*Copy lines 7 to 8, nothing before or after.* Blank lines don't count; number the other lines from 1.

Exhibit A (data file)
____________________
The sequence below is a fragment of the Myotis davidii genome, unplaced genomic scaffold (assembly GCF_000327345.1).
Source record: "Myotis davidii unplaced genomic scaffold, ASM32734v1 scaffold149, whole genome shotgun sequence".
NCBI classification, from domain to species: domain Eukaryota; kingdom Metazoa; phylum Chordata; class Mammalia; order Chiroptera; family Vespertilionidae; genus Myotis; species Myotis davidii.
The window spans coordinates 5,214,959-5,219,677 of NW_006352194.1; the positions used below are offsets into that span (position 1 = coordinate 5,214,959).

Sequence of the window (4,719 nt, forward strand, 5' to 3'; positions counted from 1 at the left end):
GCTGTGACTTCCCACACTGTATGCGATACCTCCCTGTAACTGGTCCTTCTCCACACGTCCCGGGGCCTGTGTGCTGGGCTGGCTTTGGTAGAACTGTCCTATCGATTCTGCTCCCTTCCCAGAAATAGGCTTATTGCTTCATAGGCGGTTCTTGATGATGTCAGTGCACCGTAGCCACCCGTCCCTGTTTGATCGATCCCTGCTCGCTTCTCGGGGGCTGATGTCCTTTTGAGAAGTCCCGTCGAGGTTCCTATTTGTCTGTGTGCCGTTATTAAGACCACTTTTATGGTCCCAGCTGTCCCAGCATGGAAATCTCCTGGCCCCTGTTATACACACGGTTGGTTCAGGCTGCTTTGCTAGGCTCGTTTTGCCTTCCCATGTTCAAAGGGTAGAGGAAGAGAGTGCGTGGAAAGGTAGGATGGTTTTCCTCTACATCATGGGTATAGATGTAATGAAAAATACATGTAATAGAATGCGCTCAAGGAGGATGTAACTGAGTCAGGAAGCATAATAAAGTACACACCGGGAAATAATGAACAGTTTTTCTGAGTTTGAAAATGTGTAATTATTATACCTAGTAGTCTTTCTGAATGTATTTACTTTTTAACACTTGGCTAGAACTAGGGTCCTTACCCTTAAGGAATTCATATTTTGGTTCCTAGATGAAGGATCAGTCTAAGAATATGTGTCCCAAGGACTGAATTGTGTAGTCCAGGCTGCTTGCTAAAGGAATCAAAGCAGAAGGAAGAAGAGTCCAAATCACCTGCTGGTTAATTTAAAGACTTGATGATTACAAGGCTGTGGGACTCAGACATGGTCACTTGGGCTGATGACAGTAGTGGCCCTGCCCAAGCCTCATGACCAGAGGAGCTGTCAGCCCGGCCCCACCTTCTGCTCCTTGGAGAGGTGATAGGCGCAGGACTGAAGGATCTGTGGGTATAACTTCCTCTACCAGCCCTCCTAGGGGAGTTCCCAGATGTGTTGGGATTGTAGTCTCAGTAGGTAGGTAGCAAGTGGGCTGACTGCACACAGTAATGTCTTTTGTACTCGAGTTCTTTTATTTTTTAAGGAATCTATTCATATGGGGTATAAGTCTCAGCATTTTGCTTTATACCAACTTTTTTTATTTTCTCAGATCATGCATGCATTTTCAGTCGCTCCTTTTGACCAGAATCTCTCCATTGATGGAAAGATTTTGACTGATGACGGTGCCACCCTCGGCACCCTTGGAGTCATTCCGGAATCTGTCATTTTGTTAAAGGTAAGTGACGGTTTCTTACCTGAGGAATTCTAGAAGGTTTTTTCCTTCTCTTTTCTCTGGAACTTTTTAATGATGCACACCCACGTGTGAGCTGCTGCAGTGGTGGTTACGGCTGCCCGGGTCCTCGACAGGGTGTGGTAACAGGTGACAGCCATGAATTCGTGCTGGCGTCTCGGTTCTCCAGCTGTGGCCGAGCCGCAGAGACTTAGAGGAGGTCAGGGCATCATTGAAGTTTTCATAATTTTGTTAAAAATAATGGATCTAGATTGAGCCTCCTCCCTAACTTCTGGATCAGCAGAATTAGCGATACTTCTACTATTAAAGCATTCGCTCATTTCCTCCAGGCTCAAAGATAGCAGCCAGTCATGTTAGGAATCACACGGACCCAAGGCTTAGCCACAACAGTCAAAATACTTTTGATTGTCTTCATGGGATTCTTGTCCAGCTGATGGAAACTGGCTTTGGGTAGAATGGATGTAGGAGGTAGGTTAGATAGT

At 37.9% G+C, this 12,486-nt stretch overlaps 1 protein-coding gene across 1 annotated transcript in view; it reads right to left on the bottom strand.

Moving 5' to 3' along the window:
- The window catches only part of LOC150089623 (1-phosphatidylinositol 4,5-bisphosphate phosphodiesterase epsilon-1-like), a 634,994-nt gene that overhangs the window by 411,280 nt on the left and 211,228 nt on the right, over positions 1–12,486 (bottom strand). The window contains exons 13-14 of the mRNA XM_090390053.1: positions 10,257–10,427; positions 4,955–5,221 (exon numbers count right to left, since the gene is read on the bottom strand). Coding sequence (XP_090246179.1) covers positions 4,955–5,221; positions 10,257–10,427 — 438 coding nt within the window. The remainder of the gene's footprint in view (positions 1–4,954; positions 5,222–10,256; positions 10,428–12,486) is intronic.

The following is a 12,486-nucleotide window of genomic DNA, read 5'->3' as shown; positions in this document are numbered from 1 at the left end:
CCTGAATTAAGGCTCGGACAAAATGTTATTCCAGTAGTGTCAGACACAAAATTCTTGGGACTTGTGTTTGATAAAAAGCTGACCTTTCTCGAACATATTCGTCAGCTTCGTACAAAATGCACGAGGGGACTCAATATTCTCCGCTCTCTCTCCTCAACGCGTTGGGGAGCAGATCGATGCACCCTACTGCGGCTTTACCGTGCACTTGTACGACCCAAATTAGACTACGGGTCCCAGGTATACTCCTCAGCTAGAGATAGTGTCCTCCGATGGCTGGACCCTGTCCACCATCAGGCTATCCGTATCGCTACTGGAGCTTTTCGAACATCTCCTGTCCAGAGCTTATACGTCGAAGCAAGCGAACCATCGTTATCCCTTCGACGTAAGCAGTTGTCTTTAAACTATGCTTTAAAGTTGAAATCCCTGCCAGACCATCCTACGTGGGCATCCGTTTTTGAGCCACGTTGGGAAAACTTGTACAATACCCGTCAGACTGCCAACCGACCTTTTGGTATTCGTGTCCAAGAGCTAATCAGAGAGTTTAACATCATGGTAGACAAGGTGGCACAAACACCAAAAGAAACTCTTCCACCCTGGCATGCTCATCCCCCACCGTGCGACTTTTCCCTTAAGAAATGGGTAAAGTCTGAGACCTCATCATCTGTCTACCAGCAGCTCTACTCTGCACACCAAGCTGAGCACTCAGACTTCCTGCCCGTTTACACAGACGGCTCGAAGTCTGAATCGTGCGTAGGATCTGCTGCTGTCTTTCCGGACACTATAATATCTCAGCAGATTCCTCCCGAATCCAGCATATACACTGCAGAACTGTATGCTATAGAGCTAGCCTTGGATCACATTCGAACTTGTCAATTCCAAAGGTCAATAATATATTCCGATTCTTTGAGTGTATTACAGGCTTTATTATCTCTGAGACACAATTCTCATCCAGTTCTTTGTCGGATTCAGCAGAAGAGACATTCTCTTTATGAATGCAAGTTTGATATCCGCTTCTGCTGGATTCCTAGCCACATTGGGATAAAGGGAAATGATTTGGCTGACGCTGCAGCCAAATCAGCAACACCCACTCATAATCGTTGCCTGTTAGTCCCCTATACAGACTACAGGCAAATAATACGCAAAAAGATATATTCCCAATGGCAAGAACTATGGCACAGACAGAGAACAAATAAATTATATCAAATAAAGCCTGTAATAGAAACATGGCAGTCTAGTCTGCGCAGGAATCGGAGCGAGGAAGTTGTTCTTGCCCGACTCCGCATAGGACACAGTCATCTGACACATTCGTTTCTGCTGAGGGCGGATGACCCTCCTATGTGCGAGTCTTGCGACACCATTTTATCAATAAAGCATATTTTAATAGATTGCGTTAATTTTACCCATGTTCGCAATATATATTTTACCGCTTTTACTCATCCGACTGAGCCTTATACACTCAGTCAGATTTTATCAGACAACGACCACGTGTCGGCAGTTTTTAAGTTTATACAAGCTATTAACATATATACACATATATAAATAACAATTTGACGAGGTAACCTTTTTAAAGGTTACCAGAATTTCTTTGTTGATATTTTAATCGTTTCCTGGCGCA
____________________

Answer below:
At 37.9% G+C, this 12,486-nt stretch overlaps 1 protein-coding gene across 1 annotated transcript in view; it reads right to left on the bottom strand.

Moving 5' to 3' along the window: